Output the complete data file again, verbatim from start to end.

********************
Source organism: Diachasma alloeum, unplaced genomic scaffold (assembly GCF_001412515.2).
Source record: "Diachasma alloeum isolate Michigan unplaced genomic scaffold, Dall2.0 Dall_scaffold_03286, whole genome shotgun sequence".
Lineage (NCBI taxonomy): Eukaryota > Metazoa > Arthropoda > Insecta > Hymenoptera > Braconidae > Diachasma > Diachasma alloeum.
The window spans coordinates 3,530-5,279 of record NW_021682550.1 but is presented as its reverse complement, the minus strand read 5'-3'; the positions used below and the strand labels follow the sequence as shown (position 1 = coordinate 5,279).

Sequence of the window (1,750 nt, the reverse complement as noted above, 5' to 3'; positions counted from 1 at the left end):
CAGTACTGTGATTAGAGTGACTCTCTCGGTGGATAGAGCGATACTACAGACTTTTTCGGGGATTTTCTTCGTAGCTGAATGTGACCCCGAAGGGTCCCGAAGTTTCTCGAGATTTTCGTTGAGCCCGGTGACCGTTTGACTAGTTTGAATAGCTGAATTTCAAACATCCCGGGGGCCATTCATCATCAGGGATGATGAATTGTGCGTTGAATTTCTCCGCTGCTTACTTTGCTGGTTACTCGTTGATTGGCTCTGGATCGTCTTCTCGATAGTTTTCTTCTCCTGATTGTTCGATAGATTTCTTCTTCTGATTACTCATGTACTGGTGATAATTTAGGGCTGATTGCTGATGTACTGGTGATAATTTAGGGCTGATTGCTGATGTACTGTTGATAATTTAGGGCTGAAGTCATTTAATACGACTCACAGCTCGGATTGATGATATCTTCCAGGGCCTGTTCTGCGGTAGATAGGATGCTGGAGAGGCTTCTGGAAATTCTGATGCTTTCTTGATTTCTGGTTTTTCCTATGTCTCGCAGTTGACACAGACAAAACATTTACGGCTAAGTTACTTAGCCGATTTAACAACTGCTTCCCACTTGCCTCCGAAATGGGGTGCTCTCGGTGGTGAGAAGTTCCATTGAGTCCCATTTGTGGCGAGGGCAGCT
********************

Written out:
Source organism: Diachasma alloeum, unplaced genomic scaffold (assembly GCF_001412515.2).
Source record: "Diachasma alloeum isolate Michigan unplaced genomic scaffold, Dall2.0 Dall_scaffold_03286, whole genome shotgun sequence".
Lineage (NCBI taxonomy): Eukaryota > Metazoa > Arthropoda > Insecta > Hymenoptera > Braconidae > Diachasma > Diachasma alloeum.
The window spans coordinates 3,530-5,279 of record NW_021682550.1 but is presented as its reverse complement, the minus strand read 5'-3'; the positions used below and the strand labels follow the sequence as shown (position 1 = coordinate 5,279).

Sequence of the window (1,750 nt, the reverse complement as noted above, 5' to 3'; positions counted from 1 at the left end):
CAGTACTGTGATTAGAGTGACTCTCTCGGTGGATAGAGCGATACTACAGACTTTTTCGGGGATTTTCTTCGTAGCTGAATGTGACCCCGAAGGGTCCCGAAGTTTCTCGAGATTTTCGTTGAGCCCGGTGACCGTTTGACTAGTTTGAATAGCTGAATTTCAAACATCCCGGGGGCCATTCATCATCAGGGATGATGAATTGTGCGTTGAATTTCTCCGCTGCTTACTTTGCTGGTTACTCGTTGATTGGCTCTGGATCGTCTTCTCGATAGTTTTCTTCTCCTGATTGTTCGATAGATTTCTTCTTCTGATTACTCATGTACTGGTGATAATTTAGGGCTGATTGCTGATGTACTGGTGATAATTTAGGGCTGATTGCTGATGTACTGTTGATAATTTAGGGCTGAAGTCATTTAATACGACTCACAGCTCGGATTGATGATATCTTCCAGGGCCTGTTCTGCGGTAGATAGGATGCTGGAGAGGCTTCTGGAAATTCTGATGCTTTCTTGATTTCTGGTTTTTCCTATGTCTCGCAGTTGACACAGACAAAACATTTACGGCTAAGTTACTTAGCCGATTTAACAACTGCTTCCCACTTGCCTCCGAAATGGGGTGCTCTCGGTGGTGAGAAGTTCCATTGAGTCCCATTTGTGGCGAGGGCAGCT